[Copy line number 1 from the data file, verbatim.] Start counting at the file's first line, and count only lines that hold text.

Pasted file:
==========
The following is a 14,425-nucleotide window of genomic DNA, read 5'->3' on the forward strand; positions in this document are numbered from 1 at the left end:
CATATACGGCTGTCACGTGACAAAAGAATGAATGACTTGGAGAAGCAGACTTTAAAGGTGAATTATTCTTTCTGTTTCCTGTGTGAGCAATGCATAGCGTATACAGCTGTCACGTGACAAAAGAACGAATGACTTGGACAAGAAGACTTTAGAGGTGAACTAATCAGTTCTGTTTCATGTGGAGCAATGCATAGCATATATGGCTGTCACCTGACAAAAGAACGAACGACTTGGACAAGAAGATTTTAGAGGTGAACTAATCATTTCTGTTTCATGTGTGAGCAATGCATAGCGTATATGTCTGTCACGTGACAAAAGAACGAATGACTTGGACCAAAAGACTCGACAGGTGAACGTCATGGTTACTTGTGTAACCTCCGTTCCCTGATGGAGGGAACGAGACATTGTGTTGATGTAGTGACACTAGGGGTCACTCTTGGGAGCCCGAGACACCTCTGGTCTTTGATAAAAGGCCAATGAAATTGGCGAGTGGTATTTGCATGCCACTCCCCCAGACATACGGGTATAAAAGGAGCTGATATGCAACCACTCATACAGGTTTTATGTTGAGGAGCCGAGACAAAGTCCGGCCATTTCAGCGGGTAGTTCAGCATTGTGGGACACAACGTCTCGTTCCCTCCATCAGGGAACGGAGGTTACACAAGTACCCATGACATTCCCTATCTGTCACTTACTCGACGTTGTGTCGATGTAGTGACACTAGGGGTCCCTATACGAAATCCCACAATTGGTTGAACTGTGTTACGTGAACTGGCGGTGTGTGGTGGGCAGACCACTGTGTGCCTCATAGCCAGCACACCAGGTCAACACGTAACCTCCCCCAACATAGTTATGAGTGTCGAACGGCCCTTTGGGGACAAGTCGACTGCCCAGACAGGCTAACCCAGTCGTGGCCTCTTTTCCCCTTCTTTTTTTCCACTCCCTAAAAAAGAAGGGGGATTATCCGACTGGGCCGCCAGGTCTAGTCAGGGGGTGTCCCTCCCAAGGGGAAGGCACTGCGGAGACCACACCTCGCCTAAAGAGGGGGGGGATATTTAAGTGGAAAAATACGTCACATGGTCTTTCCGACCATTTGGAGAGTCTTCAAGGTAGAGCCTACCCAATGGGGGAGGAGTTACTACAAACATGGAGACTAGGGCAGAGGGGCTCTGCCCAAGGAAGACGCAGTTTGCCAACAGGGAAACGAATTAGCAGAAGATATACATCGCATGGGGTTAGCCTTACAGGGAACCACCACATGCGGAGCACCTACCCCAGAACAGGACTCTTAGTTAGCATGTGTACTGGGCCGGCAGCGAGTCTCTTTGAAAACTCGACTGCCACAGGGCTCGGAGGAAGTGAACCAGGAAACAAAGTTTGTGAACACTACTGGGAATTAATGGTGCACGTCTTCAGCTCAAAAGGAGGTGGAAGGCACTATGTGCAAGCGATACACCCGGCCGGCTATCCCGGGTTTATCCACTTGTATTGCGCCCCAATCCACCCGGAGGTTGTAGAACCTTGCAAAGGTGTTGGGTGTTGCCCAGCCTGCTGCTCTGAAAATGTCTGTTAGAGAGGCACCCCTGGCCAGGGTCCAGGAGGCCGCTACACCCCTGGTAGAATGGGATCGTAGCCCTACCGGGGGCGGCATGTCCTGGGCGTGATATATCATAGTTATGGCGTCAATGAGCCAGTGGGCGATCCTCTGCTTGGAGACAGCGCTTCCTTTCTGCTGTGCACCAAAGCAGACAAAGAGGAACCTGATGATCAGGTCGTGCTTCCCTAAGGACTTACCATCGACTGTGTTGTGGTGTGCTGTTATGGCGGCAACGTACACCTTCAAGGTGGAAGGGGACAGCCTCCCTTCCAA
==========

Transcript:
The following is a 14,425-nucleotide window of genomic DNA, read 5'->3' on the forward strand; positions in this document are numbered from 1 at the left end: